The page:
Challenges are a hallmark of Kathy Jones’ life, working as an executive chef who is underrepresented in her field.
“I like a good challenge. I’ve played drums. I’ve been married for over 22 years with two daughters and five grandchildren. I like photography and kayaking, where there’s no time limit.”
Jones’ latest challenge is to work as executive chef of the Nashville-based Big Woods Restaurant Group, which includes 12 restaurants, breweries and distilleries in central and southern Indiana, including Bloomington, Edinburgh, Speedway, Indianapolis. , Franklin and West Lafayette.
Jones has worked as a chef for over 40 years. She is among 12.5% of executive chefs in America – 135,236 as of April 2022 – who are women and one of only 8% of executive chefs who identify as LGBTIQ.
Since July 2022, she has served as Executive Chef of the Big Woods Restaurant Group, often spending nights in Nashville and other locations to better oversee the company’s kitchen operations.
The evolution of culinary work
A lot has changed since the start of Jones’ career. “It wasn’t cool to be a chef in the 80s when I trained at the Culinary Institute of America.” She went to their eight-week program. She recalled that she “may have been overconfident” as she headed into the job market.
Her training included time at Florida State and she recently earned the Rice University Certificate in Diversity, Equity and Inclusion. She enjoyed “learning to have difficult conversations,” a skill useful in working and managing the kitchen.
Jones said she has seen other changes in the hospitality industry. “Cooking is so much higher now than before. With social media, everyone knows immediately if you are doing things right. I’m thrilled that people know ‘how to eat now’ and enjoy it more thanks to the Food Network etc.,” she said.
“The culture has changed. There were no human resources in the kitchens when I started. We are taking big steps in the right direction.”
As executive chef of the Big Woods Restaurant Group, Jones follows in the footsteps of his role models, including Anthony Bourdain and Thomas Keller. “I have all their books and I care what they have to say in the heart and warmth of everything.”
The restaurants she runs target the whole family, offering casual dining with a variety of price points, although she admits ‘food prices are very tight right now’ due to production shortages and other factors. .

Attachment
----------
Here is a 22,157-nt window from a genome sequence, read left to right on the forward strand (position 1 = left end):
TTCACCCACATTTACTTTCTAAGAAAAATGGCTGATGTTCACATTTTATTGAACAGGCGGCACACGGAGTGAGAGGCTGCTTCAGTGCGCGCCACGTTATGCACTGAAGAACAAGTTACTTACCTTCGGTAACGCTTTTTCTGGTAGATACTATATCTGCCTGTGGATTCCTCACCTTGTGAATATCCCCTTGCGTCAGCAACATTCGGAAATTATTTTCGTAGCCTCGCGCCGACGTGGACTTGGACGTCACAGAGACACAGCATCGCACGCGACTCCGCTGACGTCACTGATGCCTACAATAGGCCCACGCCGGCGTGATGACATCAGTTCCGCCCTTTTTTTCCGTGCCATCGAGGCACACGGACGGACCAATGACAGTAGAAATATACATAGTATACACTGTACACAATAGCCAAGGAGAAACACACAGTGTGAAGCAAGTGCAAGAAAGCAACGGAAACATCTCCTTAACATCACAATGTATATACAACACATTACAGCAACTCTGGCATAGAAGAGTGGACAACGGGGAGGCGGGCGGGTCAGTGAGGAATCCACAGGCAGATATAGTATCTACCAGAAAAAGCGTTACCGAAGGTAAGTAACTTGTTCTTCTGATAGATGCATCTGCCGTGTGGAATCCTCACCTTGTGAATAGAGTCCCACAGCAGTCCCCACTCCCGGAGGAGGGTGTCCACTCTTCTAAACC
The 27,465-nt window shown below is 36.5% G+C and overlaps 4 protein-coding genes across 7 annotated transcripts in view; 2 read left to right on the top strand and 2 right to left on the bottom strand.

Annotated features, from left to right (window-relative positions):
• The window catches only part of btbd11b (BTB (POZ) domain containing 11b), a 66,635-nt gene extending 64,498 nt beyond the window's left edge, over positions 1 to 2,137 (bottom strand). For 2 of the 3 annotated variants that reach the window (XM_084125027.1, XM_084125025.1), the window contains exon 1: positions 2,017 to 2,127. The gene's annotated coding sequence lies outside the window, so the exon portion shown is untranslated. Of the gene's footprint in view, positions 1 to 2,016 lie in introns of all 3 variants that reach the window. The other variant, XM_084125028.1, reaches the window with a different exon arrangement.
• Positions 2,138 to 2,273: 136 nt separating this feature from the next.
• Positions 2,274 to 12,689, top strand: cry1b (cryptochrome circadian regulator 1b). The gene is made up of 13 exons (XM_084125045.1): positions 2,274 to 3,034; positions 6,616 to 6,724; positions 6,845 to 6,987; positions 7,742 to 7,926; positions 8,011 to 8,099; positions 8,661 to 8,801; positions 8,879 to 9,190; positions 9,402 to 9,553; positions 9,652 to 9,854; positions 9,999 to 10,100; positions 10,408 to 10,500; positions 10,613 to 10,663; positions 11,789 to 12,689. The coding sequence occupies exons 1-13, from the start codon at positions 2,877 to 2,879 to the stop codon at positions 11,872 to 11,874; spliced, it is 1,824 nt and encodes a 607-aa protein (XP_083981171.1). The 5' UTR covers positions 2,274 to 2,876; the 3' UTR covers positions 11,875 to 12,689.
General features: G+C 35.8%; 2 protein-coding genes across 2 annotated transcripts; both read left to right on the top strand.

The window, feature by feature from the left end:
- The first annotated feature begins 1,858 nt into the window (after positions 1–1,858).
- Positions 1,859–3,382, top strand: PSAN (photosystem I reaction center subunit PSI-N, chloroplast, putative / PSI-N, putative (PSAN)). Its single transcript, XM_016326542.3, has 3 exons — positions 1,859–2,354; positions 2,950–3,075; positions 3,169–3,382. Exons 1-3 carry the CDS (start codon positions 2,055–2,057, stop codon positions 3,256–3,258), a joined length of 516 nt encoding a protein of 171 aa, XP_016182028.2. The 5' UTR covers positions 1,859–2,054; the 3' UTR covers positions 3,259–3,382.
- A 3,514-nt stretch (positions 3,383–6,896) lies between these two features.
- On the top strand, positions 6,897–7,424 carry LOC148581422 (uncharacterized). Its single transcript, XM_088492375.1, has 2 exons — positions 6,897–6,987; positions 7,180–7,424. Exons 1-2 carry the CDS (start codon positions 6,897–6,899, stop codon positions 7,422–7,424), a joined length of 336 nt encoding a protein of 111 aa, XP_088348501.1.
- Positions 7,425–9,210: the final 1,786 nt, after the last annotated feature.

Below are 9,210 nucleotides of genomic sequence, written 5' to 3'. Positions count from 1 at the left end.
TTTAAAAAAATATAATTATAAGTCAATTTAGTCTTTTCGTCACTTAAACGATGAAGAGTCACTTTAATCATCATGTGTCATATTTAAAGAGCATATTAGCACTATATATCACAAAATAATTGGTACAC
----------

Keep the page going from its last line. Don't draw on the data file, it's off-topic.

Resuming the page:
She spent many happy years as Executive Chef at Iozzo’s Garden of Italy in Indianapolis, where she worked from June 2009 to April 2014. She was with them from the start and “loved seeing them succeed.” I like to see where they have gone. I loved the family atmosphere,” which solidified in the trenches of the hard lessons one learns as an executive chef.
One of his toughest days involved procrastination. Some of the “equipment was not great but expensive to replace”. When the health department visited, the freezer was slightly below temperature. The official made him open every piece of food and throw it in the trash. She learned “the costly lesson of doing the right thing even when it’s hard.
“My philosophy now is that you should care about the food you cook. Your audience can feel the love you put into the food.
She began to care about food by learning respect for fish and the ocean as a child working with her father, a charter boat captain in Florida. “I learned to respect the fish and the quotas. How we treated the ocean critically if our industry was sustainable. I loved my time with my dad on the water.
Add leadership with culinary work
Jones brought his leadership philosophies to life during his time at Second Helpings Indianapolis under recently retired CEO Jennifer Vigran, his mentor and role model. Second Helpings “transforms lives through the power of food” as a social service agency focusing on hunger relief, food rescue, and culinary skills training. Jones worked there from August 2017 to July 2022.
“They save over-ordered food from organizations like USA Foods, CISCO, Kroger, etc. They saved 3.6 million pounds of food a year,” she said. “They sent 25 million meals a week to 90 partner agencies, including the Boys and Girls Club. He is always so near and dear to my heart.
Jones is happy to connect interested restaurant partners with them via email at Kjones2@bwqoht.com. Additionally, Second Helpings trains underemployed adults for restaurant jobs with free training from professional chefs, including ServSafe, leading to five hours of Ivy Tech culinary credits.
Although Jones’ work has earned him awards, including Celebrity Chef for Rev 2022 and Indiana Lt. Gov. Suzanne Crouch’s Hoosier Service Award in 2018, Jones’ legacy is his ability to mentor up-and-coming chefs.
Omar Guzman Ulloa, originally from Mexico, worked with her at Iozzo’s in Indianapolis when it opened in 2009. Since then, he’s been executive chef at Cobblestone Grill in Zionsville. He returned to Mexico City to “work at world-renowned Pujol, aspiring to Michelin star territory,” Jones said, adding, “Mentoring sous chefs is very important to me. I train my sous chefs to they take my job. Our role as chefs is to develop our people. We have to keep “culinary traditions” alive or they die.